Department of Pathology, Maulana Azad Medical College and Associated LNJP Hospital, New Delhi, India
Received date: 04/11/2021; Accepted date: 18/11/2021; Published date: 25/11/2021
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Introduction: Ketamine is an anesthetic drug that has been recently used in the treatment of mood disorders. The aim of this study was to examine the effects of chronic use of ketamine on the neuroglial elements of Habenula nucleus.
Materials and methods: Male wistar rats (8 weeks old) (200 ± 20 gr) were divided into 2 groups (N=10) namely experimental and control. Experimental group received ketamine at dose of 10 mg/kg intraperitoneally for one week. The control animals were treated with saline. The brains were processed and stained with H and E. The bilateral surface of the HB were defined and measured with software. The number of astrocytes and dark neurons were counted on both sides according to the modified stereology method.
Results: The number of dark neurons in the medial Habenula HB of experimental group (15 ± 4) that showed significant difference in comparison with those of control. The wet weight of the adrenal gland in the experimental group (42.5 ± 7 mg) showed significant level of difference in comparison with those of control (18 ± 1.20 mg) (P<0.05). The weight of wet brain (the brain stem and cerebrum were removed) in ketamine group (1.28 ± 0.04 gr) showed meaningful difference in comparison with control (1.71 ± 2 gr) (P<0.05). Histomorphometry of the HB in the experimental animals showed no meaningful difference with those of the control animals (p>0.05). The number of counted astrocytes in experimental group showed significant difference in comparison to those of the control group (P<0.05).
Conclusion: The results of this study revealed that chronic exposure to ketamine is not associated with histomorphometric changes in the HB. Furthermore, our results showed that chronic use of ketamine leads to reactive gliosis and neuronal death in the medial HB. The ketamine induced neurodegeneration was associated with decreased brain weight and adrenal hypertrophy.
Ketamine; Habenula; Histomorphometry; Neurons; Astrocytes
Ketamine, a phencyclidine derivative, is an anesthetic drug that is used in dissociative anesthesia. Ketamine has been shown to have an antidepressant effect in animal models . In this context ketamine has received the attention because of its antidepressant effects in human . Due to its psychedelic effects, ketamine is abused as a recreational substance . Studies have shown that prolonged use of ketamine can cause various central nervous system complications [4-6]. Furthermore, increase in the levels of proinflammatory cytokines like IL–6 and IL–1 β, protein damage and lipid peroxidation in the hippocampus suggesting ketamine may lead to cognitive impairment, behavioral abnormalities and neurodegeneration . One of the critical region in emotional processing is Habenula. The Habenula (HB) is a part of Epithalamus and it is known that this bilateral nucleus plays a pivotal role in sleep/wakefulness and processing of stress and fear provoking stimuli [8,9]. The HB is composed of medial and lateral parts, each having distinct functions, structure and anatomical connection . Studies have shown that HB lesion leads to schizophrenic-like symptoms such as cognitive impairment . Additionally, there are reports on the Habenular dysfunction in the development of the mental health disorders . Although studies have reported that ketamine could relieve rapidly depression by blocking bursting in HB . Previous reports have documented evidence that acute ketamine use induces tau hyper phosphorylation which is known as a hallmark of Alzheimer . It has been proposed that ketamine adverse effect on the central nervous system is mainly mediated through the oxidative stress process . Increased level of oxidative stress leads to the activation of Hypothalamo-Pituitary- Adrenal (HPA) axis, neuronal death pathways and gliosis. Stressful conditions lead to increased level of glucocorticoids, triggering neuronal death and subsequently gliosis. With regard to the role of astrocytes in neuronal homeostasis and antioxidant production in the CNS in one hand and ketamine effects on stress level, we hypothesized that ketamine chronic exposure may lead to neuroglial alterations in HB. Given the little data on effects of chronic ketamine exposure on the HB we aimed to examine the effects of chronic use of ketamine on the neuroglial elements of HB with histomorphometry and stereology methods.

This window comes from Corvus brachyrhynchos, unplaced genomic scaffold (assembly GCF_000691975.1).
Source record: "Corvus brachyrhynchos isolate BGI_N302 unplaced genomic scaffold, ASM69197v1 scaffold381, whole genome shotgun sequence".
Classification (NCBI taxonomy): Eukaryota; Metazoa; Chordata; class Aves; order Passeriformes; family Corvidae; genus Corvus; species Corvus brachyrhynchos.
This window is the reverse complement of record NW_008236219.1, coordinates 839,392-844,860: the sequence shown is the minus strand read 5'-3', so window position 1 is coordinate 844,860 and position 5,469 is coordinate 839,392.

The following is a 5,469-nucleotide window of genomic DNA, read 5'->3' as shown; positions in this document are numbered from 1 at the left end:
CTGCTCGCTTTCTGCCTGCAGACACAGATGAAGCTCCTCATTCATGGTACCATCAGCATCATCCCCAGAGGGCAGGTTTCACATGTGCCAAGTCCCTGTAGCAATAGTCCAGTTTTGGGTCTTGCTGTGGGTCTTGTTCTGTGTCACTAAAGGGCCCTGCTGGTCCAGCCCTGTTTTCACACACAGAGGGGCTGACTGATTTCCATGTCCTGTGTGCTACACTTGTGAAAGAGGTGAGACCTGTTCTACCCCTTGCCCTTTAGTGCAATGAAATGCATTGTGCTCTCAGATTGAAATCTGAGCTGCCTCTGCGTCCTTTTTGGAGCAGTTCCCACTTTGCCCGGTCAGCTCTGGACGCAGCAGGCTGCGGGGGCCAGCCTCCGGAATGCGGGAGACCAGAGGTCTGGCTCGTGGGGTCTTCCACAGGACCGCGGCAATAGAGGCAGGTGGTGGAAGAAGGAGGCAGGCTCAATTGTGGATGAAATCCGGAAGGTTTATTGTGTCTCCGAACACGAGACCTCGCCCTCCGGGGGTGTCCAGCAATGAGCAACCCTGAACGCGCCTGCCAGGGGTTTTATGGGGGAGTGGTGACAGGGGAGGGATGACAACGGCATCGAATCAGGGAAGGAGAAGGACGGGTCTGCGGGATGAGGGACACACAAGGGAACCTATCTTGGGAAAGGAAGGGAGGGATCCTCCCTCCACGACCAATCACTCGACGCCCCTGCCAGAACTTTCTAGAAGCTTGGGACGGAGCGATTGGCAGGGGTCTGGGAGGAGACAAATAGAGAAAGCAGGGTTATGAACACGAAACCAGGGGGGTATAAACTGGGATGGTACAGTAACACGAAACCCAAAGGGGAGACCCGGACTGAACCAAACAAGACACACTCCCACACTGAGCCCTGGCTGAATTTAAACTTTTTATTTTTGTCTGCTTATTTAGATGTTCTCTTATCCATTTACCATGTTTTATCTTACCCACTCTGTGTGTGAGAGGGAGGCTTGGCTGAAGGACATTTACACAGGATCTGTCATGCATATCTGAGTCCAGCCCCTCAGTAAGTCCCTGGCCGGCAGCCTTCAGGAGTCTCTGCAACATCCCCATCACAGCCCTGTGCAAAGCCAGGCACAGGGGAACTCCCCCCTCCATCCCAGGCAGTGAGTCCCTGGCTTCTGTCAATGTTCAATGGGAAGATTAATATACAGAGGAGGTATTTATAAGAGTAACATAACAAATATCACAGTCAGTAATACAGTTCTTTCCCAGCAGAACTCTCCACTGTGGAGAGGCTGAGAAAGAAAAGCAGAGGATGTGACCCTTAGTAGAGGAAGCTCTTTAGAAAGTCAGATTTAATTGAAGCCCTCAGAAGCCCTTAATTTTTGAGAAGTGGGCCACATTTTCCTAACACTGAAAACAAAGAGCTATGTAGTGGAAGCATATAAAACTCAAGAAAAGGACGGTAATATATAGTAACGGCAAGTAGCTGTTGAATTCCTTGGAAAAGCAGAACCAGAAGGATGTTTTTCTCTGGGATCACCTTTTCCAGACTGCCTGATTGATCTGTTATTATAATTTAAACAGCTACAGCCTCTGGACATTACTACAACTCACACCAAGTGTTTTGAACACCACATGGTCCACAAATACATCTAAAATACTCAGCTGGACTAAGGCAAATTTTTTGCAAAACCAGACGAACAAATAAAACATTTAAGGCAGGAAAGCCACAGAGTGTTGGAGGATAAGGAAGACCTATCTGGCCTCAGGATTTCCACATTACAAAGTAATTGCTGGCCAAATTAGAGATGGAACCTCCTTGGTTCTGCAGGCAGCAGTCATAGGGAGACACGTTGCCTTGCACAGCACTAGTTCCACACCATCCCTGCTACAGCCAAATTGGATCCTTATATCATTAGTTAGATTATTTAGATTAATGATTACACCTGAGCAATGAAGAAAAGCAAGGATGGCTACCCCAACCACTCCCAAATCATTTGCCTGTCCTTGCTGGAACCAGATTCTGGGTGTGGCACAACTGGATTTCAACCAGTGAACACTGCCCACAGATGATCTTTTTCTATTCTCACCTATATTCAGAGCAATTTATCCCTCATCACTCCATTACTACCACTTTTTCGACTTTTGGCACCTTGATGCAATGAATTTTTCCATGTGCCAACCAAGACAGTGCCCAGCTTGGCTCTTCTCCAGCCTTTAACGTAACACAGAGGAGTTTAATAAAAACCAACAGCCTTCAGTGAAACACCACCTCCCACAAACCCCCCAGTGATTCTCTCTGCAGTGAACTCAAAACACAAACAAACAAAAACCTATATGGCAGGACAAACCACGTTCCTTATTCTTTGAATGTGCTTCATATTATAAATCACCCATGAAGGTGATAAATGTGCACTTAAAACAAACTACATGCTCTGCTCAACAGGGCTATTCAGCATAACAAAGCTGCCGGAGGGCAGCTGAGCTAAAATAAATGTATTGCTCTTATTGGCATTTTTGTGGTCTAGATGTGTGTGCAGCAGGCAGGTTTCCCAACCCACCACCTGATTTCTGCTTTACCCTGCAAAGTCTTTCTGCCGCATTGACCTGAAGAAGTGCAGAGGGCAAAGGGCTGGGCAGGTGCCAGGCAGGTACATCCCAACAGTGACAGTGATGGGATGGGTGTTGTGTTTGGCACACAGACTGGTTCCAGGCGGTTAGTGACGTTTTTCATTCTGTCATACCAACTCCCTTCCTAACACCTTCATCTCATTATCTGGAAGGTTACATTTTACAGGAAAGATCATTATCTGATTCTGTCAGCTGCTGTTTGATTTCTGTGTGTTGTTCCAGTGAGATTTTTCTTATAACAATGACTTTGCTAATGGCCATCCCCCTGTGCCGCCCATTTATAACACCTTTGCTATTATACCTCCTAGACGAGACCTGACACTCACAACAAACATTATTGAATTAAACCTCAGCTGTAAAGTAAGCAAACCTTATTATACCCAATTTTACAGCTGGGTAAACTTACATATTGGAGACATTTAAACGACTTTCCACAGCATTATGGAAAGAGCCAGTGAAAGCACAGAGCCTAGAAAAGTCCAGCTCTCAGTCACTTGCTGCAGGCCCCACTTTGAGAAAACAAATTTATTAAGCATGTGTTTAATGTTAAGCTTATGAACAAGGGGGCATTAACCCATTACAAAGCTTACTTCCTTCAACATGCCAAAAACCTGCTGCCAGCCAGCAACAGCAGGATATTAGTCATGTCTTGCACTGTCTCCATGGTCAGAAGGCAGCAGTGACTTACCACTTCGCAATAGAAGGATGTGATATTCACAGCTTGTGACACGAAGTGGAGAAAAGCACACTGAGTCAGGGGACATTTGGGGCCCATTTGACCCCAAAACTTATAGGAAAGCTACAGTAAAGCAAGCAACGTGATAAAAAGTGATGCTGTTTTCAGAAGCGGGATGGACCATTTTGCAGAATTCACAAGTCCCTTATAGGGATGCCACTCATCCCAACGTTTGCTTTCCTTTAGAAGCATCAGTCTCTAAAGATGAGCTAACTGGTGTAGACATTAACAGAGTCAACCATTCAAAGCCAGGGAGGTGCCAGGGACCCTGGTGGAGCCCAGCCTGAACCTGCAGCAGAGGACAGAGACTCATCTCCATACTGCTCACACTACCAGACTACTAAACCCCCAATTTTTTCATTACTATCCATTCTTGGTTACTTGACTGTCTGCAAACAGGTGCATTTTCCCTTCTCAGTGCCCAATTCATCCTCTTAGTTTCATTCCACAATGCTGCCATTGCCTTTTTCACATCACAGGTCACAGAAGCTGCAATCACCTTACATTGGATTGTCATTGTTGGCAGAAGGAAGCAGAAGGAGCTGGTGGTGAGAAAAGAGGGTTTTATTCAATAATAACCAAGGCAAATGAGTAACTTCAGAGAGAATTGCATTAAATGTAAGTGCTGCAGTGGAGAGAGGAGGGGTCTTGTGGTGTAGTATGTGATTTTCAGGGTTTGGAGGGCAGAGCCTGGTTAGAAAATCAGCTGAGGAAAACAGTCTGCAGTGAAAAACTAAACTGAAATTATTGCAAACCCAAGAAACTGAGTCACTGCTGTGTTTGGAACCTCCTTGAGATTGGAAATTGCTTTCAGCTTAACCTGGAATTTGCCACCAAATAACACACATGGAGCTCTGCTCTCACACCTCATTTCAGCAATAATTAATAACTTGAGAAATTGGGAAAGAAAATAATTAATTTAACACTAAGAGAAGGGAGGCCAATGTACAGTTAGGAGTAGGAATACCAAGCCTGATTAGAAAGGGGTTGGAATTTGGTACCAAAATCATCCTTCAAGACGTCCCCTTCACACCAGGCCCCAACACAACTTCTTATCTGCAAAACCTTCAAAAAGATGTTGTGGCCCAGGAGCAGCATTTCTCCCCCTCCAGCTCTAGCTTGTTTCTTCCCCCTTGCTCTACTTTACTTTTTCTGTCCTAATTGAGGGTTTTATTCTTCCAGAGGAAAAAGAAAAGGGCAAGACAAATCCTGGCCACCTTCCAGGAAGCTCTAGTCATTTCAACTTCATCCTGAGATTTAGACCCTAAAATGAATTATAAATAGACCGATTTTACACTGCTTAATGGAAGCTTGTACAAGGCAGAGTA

All the experiments in this study were conducted in educational and research laboratory of neuroscience of North Khorasan University of Medical Sciences (NKUMS). Male wistar rats (8 weeks old) (200 ± 20 gr) were divided into 2 groups (N=10) namely experimental and control. Experiments were done during the light period of cycle in accordance with NKUMS animal ethic committee. Experimental group received ketamine at dose of 10 mg/kg intraperitoneally for one week. The control animals were only treated with saline. At the end of experiment animals were deeply anesthetized with chloroform and animals were perfused transcardially according to our previous studies. The animals were kept at 4 C and the day after experiment the brains and adrenal glands were removed and weighted. The harvested brains were fixed in the same fixative. Paraffin embedded sections of 10 μm thickness were cut on microtome. The sections were selected according to the Systematic Random Sampling (SRS) and stained with H and E. The 50 fields (5 sections and 10 fields for each section) for each animal were selected randomly and the number of astrocytes were counted according to the previous study. The surface of the HB were measured by Olympus microscope equipped with CellSens software.
All data are expressed as mean ± SD, statistical comparison between two groups was made using student t-test. Statistically significant difference was accepted at the p<0.05 level.